Think Where We Were 10 Years Ago

Think Where We Were 10 Years Ago January 16, 2014

Now read this remark from a reader, echoing lots of similar remarks:

I thought you might be interested in the following anecdotes. I have a number of friends who are non-catholic, and indeed a number of friends who are openly skeptical of the church. A number of these folks have been expressing admiration for the pope and how he has been living the gospel. In conversations with these folks nearly all of them have agreed that the pope has quickly established himself as the moral leader of the world. I have no illusions that these folks will suddenly convert (formally) to Catholicism. However, the mere idea that the holy father’s simple example is inspiring people and causing them to see the pope and the church as a major moral force in the world is inspiring. I give thanks every day that the Holy Spirit inspired the conclave to give us this leader at a time when the world so clearly needs a moral leader.

A decade ago the Church was on the mat, bloodied and beaten down by the horrors of the priest scandal, never to rise again. Now, this amazing renewal of interest in the Church! This is what speakers of English call an “opportunity” for the Church to bear witness to Christ with fresh vigor and power. Carpe diem! Don’t waste time navel-gazing, or fretting about the “true motivations” of the people who are listening. Jesus didn’t have the crowds who followed him take a Purity Oath or a Myers Briggs eval or a theological exam or a motivational quiz before he preached to them. He just preached and let the chips fall where they may. This is a Catholic Moment. Grab it and make use of it. The dumbest thing we can do is fret about whether the “right” or “wrong” people are listening to Francis. We are *all* Wrong People, especially those who think they are the Right People. That’s why Christ died for us. Get going!

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  • Andy, Bad Person

    Jesus didn’t have the crowds who followed him take a Purity Oath or a
    Myers Briggs eval or a theological exam or a motivational quiz before he
    preached to them. He just preached and let the chips fall where they

    This. We need to be reminded of the Parable of the Sower frequently (or at least I do). The fertile ground isn’t the only ground that gets seeds. God positively carpet-bombs the world with seeds, and so should we.

    • guest

      God positively carpet-bombs the world with seeds, and so should we.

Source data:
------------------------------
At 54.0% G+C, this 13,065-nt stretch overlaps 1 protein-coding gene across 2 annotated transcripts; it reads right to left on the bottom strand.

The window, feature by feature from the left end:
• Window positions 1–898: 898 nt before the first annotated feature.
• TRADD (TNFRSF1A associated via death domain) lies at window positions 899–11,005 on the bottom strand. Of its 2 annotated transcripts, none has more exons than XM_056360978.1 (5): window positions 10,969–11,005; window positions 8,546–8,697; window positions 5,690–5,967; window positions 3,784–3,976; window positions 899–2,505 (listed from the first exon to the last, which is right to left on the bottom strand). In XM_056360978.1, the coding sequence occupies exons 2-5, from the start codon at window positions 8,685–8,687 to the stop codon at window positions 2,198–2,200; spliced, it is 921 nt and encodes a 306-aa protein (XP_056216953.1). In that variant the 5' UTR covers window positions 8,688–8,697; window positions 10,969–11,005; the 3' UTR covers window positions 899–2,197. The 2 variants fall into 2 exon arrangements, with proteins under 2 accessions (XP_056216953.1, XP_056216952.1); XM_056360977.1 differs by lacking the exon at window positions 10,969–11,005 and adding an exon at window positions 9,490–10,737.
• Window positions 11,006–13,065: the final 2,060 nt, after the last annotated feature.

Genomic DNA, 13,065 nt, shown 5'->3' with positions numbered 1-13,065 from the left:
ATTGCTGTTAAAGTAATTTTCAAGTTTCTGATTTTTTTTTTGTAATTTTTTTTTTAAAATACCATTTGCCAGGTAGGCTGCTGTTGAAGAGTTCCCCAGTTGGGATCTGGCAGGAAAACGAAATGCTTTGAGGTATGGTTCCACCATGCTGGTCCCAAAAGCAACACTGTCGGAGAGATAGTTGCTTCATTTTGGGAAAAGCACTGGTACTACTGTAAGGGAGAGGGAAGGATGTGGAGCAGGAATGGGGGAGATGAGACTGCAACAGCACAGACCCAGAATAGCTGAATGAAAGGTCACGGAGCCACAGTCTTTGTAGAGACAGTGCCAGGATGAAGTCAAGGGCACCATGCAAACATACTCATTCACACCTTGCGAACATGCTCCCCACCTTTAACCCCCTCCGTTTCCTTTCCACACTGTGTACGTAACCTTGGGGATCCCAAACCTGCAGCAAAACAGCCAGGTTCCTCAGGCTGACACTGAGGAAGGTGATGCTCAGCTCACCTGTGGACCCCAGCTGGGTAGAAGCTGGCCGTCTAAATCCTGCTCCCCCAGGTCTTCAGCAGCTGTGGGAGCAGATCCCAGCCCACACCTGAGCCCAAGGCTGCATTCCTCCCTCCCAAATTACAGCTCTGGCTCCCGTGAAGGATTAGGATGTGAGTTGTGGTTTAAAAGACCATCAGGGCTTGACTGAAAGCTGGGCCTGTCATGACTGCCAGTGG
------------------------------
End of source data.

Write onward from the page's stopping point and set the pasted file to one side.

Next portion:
Love this.

  • Fr. Denis Lemieux

    “We are all the wrong people.” Amen, Mark.

  • L. Legault

    I don’t mind about the ‘wrong’ people listening to Francis, and in general I agree with your sentiments. What bothers me about some people’s new embrace of this Pope, however, is their implicit, and sometimes explicit, snub offered to his two immediate predecessors, both of whom also lived the Gospel, if in somewhat different ways.

    Of course, what this Pope clearly has is a capacity for making the kinds of gestures that people today understand. I believe that these are more than mere ‘gestures,’ but I think there is something about them that suggests this Pope is a multi-layered, complex man with a nature as shrewd and canny as it is, or may be, saintly. In that, he reminds me not of St Francis (Assisi or Xavier) but the equally shrewd and canny Vincent de Paul.

    • irena mangone

      So agree with you we cannot snub the previous Popes. Both were there for the time in which we lived . after all the Holy Spirit leads and blows where he will. as the hymn says

  • Stu

    Don’t waste time navel-gazing, or fretting about the “true motivations” of the people who are listening.

    And don’t cast aside those among us all who are challenged by some of the things he says because they too are listening to him. We need to get them fully into the “Barque” as well and berating them after they have fallen overboard doesn’t help.

  • Let’s get going indeed. We are trying the Dynamic Catholic book program at our parish on Ash Wednesday. We’ll pass out a book called Rediscover Catholicism by Matthew Kelly to, literally, every person that comes for ashes. We then will offer a follow-up study in lent based on the book. It will be interesting to see the response compared to other Lenten programs we have offered. I’m hoping for a “Francis Effect”.
    If any of you have experience with this book program, let me know your thoughts.

    • I led a discussion on Kelly’s book at my parish. The group and I found it quite accessible. He makes a decent diagnosis of the particular vices that beset western culture, and his prescription is pretty solid New Evangelization material. The theological insights aren’t exactly on par with B16’s Jesus of Nazareth, but then again what is?
      I certainly think you’re playing to the book’s strengths by getting it into the hands of as many laypeople as possible.

      • capaxdei

        For my money (my parish gave out free copies of both last Lent), I think Kelly’s The Four Signs of a Dynamic Catholic is a much better book. Rediscovering Catholicism read too much like a self-help, how-to-succeed-in-business book.